//archives

community ecology

This tag is associated with 33 posts

It’s getting cold in here!

As we here into winter, we notice changes taking place in nature all around us. But what do microbes in the ocean do when it gets cold??? Laura ZinkeI am a PhD student studying sediment geomicrobiology at the University of Southern California. My primary research interests lie deep under the sea studying how microorganisms survive […]

Melting ice, shifting microbes

Polar bears have been the poster child for sea ice melting in the Arctic. But what does sea ice loss melt mean for the Arctic’s most numerous members – its microbes? Michael GrawI’m a 5th year PhD student at Oregon State University researching the microbial ecology of marine sediments – why do we find microbes […]

A blanket of oil: the role of bacteria in cleaning up after Deepwater Horizon

Nearly one million barrels of oil landed on the seafloor after the Deepwater Horizon spill – a feast if bacteria are able to consume it. Michael GrawI’m a 5th year PhD student at Oregon State University researching the microbial ecology of marine sediments – why do we find microbes where they are in the seafloor, […]

Aliens in the kelp forests – community ecology and Miso soup

In the plant world, competition between species is almost always over space. Space dictates how much sunlight, nutrients, and potential mates you have access to. In community ecology, it’s thought that ecosystems only have so much space to offer different species, with some ecosystems containing more space than others. Most systems are also thought to be saturated so that, […]

The answer to starvation? Diversity

Photosynthetic microorganisms can’t go it alone, so they succeed by playing host to a diverse array of microbial partners Michael GrawI’m a 5th year PhD student at Oregon State University researching the microbial ecology of marine sediments – why do we find microbes where they are in the seafloor, and what are they doing there? […]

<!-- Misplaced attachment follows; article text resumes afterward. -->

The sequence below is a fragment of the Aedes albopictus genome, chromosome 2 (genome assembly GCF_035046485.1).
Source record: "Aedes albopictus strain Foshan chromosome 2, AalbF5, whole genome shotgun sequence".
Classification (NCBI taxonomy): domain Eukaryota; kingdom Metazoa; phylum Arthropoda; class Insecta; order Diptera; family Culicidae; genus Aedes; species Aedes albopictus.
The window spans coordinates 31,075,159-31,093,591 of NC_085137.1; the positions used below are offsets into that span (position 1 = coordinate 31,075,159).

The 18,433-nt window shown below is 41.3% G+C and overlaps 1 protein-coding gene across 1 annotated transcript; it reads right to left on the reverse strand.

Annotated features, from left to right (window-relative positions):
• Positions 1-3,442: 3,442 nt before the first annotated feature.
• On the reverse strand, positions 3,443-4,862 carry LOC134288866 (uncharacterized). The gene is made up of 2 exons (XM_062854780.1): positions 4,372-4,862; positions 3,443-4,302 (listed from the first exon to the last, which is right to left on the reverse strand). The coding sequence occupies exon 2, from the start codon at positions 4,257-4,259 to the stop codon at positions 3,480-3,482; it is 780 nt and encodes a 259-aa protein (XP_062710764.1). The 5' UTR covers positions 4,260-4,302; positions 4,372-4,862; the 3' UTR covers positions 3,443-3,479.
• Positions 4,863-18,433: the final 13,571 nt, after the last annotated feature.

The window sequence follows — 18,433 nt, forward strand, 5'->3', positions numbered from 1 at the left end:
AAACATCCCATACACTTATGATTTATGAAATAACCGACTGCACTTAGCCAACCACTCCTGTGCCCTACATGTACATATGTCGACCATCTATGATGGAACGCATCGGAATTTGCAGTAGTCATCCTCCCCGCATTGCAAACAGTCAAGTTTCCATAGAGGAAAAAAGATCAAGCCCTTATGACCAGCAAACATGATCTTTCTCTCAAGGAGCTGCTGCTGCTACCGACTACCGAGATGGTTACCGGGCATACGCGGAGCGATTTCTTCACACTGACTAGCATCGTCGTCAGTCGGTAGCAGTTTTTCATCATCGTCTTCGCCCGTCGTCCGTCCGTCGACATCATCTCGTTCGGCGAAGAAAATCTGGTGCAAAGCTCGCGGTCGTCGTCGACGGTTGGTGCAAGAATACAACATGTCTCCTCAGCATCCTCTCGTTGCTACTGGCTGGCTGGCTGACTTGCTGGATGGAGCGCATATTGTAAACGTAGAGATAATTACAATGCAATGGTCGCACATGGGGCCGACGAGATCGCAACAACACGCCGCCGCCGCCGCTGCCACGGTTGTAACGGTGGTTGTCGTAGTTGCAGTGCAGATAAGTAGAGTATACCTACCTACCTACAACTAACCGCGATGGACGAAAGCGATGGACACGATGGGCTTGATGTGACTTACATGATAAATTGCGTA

Stressed-out microbes in an acidifying ocean

The ocean is acidifying in response to carbon dioxide emissions, but we are just beginning to learn how this effects the ocean’s most abundant lifeforms – microbes. Michael GrawI’m a 5th year PhD student at Oregon State University researching the microbial ecology of marine sediments – why do we find microbes where they are in […]

Vacancy at your local kelp forest

A diverse community of seaweeds, snails, sponges, crustaceans, and more, find refuge and food within the dynamic kelp ecosystem. Katherine BarrettKate is a 2nd year PhD student in the Biological Sciences Department at the University of Notre Dame, and holds a Masters in Environmental Science & Biology from SUNY Brockport. She studies benthic-pelagic ecosystem linkages […]

Now we got bad blood: Oxygen binding is not affected by haemoglobin subtype in Atlantic cod

Why do northern and southern populations of Atlantic cod have different haemoglobin subtypes? A recent study upsets over 50 years of theory. Brittney G. BorowiecBrittney is a PhD candidate at McMaster University in Hamilton, ON, Canada, and joined Oceanbites in September 2015. Her research focuses on the physiological mechanisms and evolution of the respiratory and […]

Small MPAs: the new all-you-can-eat buffets?

Marine Protected Areas (MPAs) are a popular conservation tool and are in many situations very effective. Unfortunately, as with many plans, there may be some unintended consequences, as seen in the case of small MPAs in Fiji, where they appear to have attracted corallivorous crown-of-thorns sea stars (Acanthaster spp.). Find out more in today’s oceanbites! […]

Hard Coral or Macroalgae? Coral Reefs May Have Another Option

Most of the time coral reef communities are discussed, it seems the focus is whether they’re dominated by hard coral or algae. It turns out there may be other possible outcomes for reefs in the future. Find out more in today’s oceanbites! Rebecca FlynnI am a graduate of the University of Notre Dame (B.S.) and […]